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Ireland takes oath, becomes first black to lead Mass. high court

Posted by Metro Desk  December 20, 2010 12:08 PM

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Roderick L. Ireland was sworn in today as chief justice of the state's highest court, becoming the first black person ever to hold the office in the history of the court, which spans more than 300 years.

"This is the right man at the right time," said Patrick, the state's first black governor, who swore Ireland in before an ebullient crowd of hundreds at the John Adams Courthouse in Boston. "It gives me personal pride to appoint the first African-American as chief justice to the SJC."

Ireland thanked his family, especially his 92-year-old mother, who held the Bible as the took the oath. Ireland, who was an associate justice of the court for 13 years, also thanked everyone who worked in his office, from the cleaning crew to the court security officers to his law clerks.

He also thanked the pioneers who had paved the way for a black person to rise to such a high office. "Today is really not about me. It's about the collective efforts of many, many peep who have worked and died to make today possible. Hopefully, someday it will not matter what the race of a person is but right now it seems to," he said.

Ireland, who was appointed to the court as an associate justice in 1997, replaces Chief Justice Margaret Marshall, who is retiring.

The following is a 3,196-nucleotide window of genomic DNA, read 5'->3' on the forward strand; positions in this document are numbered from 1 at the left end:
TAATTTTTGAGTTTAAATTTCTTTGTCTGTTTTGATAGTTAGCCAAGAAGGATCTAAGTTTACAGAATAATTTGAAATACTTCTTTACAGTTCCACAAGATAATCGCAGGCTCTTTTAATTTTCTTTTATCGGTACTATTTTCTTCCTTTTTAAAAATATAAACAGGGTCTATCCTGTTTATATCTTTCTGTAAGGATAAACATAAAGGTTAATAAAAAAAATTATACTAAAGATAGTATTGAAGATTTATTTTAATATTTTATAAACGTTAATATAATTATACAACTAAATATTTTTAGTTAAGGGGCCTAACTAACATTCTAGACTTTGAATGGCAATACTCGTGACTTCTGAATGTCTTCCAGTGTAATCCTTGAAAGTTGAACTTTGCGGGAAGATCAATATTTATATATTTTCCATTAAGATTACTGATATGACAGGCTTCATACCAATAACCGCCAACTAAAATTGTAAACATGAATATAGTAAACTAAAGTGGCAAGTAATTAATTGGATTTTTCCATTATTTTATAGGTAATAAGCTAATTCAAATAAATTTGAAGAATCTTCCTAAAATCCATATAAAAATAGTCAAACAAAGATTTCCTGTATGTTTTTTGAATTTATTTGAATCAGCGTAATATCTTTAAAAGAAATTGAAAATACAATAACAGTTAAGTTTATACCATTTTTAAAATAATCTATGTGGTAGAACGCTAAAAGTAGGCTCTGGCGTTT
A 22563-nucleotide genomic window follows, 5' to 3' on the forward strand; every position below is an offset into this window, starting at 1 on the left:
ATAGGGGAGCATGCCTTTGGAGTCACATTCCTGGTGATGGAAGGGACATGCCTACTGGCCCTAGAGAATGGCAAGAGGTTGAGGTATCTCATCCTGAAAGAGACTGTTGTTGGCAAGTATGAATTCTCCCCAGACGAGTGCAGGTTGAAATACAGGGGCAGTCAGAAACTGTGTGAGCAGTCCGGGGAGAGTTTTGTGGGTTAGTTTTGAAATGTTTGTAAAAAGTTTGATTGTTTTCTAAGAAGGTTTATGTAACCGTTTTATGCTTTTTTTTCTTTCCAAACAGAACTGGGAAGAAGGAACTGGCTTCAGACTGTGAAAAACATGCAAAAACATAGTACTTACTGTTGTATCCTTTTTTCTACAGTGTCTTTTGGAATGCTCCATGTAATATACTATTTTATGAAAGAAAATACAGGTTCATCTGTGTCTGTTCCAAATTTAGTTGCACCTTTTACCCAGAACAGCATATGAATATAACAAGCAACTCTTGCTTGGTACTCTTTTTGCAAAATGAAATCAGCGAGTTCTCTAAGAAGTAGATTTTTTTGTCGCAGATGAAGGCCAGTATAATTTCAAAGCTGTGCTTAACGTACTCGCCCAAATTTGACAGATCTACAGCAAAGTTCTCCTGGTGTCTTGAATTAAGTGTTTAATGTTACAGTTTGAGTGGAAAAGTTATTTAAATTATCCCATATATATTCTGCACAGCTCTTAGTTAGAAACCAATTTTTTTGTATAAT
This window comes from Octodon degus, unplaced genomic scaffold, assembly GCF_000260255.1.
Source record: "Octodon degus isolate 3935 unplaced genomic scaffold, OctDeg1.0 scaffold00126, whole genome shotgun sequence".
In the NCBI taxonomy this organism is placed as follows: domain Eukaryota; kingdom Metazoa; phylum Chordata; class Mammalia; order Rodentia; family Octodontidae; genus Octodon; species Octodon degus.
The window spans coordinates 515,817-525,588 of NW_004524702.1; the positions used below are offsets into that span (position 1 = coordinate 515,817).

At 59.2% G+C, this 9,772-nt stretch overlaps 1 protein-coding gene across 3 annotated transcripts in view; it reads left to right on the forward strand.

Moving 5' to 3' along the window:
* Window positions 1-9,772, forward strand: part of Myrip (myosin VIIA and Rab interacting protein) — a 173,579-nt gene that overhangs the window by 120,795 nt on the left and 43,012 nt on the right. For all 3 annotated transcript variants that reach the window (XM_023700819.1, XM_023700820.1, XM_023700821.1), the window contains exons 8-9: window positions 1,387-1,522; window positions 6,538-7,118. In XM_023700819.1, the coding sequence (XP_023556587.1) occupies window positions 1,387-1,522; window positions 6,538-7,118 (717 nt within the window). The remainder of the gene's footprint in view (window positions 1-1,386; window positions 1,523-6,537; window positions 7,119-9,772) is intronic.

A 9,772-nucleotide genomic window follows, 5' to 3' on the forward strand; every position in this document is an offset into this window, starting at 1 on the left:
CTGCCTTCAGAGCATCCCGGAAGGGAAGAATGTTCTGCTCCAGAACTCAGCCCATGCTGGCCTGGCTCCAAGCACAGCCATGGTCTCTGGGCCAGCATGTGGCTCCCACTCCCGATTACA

Lieutenant Governor Timothy Murray praised Ireland's knowledge of the law and his understanding of the court system, saying, "His work to date greatly prepared him for this challenge and honor."

The crowd included a host of current and former public officials, including former governor Michael Dukakis, Attorney General Martha Coakley, various district attorneys, and state senators and representatives.

In his 33 years on the bench, Ireland has proven himself a thoughtful and self-effacing jurist who listens intently and seldom parades his own knowledge, friends and lawyers who have appeared before him told the Globe.

His appointment is a remarkable success story. He rose from modest beginnings in Springfield, where a school counselor once recommended that he attend a trade high school to become an auto mechanic.

As leader of the state court system, he does face challenges, including a scandal in the state Probation Department. He said earlier this month that he was surprised by the magnitude of the problems there, but dodged questions about how he hopes to reform the agency.

The SJC, established in 1692, is the oldest appellate court in continuous existence in the Western Hemisphere.

Originally published on the blog MetroDesk.

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